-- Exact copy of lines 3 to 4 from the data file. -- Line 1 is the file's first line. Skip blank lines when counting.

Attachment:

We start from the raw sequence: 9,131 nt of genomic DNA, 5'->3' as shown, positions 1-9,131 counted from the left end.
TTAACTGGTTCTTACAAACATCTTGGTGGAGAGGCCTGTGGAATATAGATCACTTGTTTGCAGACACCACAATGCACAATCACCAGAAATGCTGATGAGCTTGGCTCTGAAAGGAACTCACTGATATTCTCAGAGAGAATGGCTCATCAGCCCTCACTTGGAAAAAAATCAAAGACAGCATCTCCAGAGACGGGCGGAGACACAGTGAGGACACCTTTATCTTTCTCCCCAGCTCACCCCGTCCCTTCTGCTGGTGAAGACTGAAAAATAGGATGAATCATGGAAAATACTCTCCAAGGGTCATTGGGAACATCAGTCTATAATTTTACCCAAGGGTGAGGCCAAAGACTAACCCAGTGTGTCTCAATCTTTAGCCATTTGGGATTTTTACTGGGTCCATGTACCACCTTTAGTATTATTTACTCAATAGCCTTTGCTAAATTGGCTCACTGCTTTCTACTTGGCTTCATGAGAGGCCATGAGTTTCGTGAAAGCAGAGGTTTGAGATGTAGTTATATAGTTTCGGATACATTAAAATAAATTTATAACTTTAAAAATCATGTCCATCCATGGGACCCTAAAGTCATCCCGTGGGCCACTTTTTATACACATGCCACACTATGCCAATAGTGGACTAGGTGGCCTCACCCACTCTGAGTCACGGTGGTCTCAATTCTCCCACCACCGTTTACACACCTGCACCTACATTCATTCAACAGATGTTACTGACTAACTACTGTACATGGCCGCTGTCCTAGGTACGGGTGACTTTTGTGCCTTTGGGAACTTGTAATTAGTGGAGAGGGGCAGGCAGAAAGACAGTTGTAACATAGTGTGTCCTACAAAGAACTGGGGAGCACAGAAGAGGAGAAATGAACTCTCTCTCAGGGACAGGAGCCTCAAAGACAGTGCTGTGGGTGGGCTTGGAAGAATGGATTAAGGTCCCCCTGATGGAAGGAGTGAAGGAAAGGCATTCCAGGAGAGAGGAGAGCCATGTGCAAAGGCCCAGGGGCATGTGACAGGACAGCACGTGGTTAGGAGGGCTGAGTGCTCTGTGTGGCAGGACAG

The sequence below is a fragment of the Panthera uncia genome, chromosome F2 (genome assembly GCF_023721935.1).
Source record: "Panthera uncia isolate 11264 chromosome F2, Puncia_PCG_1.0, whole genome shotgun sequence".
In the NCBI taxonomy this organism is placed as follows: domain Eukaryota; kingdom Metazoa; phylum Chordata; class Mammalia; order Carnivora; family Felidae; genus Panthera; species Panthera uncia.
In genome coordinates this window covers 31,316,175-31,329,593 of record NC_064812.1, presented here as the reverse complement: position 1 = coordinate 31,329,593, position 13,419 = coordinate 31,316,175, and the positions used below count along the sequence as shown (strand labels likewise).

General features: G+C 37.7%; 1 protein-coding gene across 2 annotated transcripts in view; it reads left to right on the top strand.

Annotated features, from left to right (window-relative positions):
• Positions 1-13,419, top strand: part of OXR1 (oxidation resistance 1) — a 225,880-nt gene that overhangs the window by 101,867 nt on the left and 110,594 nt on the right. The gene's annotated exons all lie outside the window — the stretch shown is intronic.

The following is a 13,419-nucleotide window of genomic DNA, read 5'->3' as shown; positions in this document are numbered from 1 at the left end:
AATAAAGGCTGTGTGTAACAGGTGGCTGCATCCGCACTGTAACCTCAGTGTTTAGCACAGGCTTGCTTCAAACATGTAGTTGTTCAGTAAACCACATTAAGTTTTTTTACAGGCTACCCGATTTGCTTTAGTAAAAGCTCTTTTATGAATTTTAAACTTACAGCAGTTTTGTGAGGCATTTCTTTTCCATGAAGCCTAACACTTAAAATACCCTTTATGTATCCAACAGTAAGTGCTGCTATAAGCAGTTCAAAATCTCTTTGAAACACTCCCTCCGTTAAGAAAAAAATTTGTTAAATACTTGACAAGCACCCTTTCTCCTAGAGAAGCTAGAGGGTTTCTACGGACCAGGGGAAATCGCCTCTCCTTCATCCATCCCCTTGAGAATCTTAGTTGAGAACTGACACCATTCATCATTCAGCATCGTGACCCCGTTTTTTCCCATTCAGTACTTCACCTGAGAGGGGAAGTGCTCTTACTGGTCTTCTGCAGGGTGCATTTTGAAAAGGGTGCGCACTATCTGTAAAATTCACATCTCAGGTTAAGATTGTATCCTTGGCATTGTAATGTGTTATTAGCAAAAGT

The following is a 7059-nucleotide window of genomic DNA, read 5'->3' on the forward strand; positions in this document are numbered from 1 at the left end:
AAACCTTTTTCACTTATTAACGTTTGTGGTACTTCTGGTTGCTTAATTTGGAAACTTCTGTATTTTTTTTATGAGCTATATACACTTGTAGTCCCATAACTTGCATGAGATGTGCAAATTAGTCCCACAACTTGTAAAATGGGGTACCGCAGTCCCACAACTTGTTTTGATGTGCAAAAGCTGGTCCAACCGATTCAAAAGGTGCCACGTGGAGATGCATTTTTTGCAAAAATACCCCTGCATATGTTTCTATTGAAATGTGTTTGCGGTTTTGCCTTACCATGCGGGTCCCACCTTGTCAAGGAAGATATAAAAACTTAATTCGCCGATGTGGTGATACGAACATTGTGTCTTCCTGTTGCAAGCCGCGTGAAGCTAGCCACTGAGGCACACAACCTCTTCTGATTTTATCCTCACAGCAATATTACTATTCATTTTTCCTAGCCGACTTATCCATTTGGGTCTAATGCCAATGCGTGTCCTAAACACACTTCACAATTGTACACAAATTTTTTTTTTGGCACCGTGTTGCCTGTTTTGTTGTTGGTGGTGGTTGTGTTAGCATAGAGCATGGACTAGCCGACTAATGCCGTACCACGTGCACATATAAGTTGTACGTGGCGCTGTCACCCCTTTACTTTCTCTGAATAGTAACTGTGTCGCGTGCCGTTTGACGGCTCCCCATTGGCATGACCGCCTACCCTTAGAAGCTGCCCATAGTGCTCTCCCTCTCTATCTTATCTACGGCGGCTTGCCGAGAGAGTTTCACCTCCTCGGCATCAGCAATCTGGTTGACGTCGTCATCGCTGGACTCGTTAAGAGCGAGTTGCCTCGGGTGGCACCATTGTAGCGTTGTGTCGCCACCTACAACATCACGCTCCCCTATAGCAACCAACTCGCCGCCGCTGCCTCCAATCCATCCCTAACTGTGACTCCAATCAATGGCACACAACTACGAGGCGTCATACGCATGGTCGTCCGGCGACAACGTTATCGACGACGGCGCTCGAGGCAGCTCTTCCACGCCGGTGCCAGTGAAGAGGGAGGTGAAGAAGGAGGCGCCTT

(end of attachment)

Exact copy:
The sequence below is a fragment of the Panthera uncia genome, chromosome F2 (genome assembly GCF_023721935.1).
Source record: "Panthera uncia isolate 11264 chromosome F2, Puncia_PCG_1.0, whole genome shotgun sequence".